Preprint / Version 1

Economic Effects of Industrial Automation in Aging Workforces


  • Isaac Lee Crystal Springs Uplands School



industrial automation, aging workforce, artificial intellilgence, GDP per capita, labor productivity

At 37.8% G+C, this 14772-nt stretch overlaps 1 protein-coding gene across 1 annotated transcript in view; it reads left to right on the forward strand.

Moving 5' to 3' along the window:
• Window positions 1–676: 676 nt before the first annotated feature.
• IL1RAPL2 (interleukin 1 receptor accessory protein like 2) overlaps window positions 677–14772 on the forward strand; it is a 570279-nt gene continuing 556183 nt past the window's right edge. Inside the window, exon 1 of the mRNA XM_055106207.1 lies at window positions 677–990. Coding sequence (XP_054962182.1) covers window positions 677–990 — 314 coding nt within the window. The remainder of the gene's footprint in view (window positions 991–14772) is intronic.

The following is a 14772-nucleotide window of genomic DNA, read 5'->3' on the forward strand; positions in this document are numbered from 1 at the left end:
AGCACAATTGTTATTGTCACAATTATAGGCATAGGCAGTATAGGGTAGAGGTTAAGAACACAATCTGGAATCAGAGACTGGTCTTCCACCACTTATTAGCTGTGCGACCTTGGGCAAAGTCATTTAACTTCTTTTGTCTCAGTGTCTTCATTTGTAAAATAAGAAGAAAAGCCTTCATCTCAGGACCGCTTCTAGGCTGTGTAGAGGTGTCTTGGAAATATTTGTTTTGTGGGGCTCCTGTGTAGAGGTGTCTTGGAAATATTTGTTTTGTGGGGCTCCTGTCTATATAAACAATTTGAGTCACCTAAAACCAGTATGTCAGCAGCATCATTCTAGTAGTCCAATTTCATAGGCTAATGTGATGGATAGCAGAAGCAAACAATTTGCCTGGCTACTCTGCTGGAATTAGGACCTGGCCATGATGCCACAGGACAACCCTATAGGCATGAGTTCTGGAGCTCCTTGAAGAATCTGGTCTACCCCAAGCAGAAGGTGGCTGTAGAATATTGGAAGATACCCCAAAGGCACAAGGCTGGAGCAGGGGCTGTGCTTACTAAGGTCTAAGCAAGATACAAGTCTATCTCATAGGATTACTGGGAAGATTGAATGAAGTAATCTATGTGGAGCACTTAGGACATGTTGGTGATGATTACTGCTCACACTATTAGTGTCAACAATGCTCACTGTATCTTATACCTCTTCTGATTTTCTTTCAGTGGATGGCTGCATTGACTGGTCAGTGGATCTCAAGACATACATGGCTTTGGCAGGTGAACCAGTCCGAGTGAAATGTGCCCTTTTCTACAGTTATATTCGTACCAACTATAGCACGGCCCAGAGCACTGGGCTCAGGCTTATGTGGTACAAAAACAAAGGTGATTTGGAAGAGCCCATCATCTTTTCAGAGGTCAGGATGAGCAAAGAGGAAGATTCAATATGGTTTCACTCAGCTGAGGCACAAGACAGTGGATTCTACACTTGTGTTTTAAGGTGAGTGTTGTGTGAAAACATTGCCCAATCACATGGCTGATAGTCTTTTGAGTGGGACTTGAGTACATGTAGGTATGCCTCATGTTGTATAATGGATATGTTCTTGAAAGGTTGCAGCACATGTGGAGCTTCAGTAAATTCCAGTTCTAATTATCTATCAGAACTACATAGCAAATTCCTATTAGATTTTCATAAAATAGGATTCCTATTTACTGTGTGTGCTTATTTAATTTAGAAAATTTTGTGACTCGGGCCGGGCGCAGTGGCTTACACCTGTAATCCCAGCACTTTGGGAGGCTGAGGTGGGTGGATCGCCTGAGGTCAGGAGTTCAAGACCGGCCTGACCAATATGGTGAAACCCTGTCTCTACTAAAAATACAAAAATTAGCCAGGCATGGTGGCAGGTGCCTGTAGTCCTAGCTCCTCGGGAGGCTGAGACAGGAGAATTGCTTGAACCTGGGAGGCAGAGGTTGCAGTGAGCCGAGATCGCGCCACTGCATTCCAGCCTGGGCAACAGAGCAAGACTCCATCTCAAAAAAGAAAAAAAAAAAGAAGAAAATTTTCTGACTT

With the advent of rapid advances in medicine and technology, as well as declining fertility rates, the portion of elderly workers participating in the world’s greatest economies is increasing. The decreased capabilities of elderly workers, as well as the dwindling number of young workers, can have negative economic consequences if left unchecked. Economists agree that this aging has caused an uptick in the implementation of industrial automation as part of an effort to combat these consequences, but its effectiveness in doing so remains a topic of debate. Some scholars argue that automation is able to overcompensate for the harms caused by an aging workforce, resulting in a net positive gain for economic indicators like GDP per capita and labor productivity, while others contend that the efforts of automation alone are not enough to fully counter the negative implications of aging. This paper attempts to gain a clearer idea of the extent to which automation alleviates the consequences of aging workforces by performing regressions of GDP per capita and labor productivity on the number of artificial intelligence patents per million people employed–which is used as a proxy for industrial automation–as well as the ratio of old workers to young workers. Ultimately, it is ascertained that industrial automation as measured by artificial intelligence patent data positively affects GDP per capita and labor productivity, albeit to a lesser extent in countries whose workforces are aging particularly quickly.


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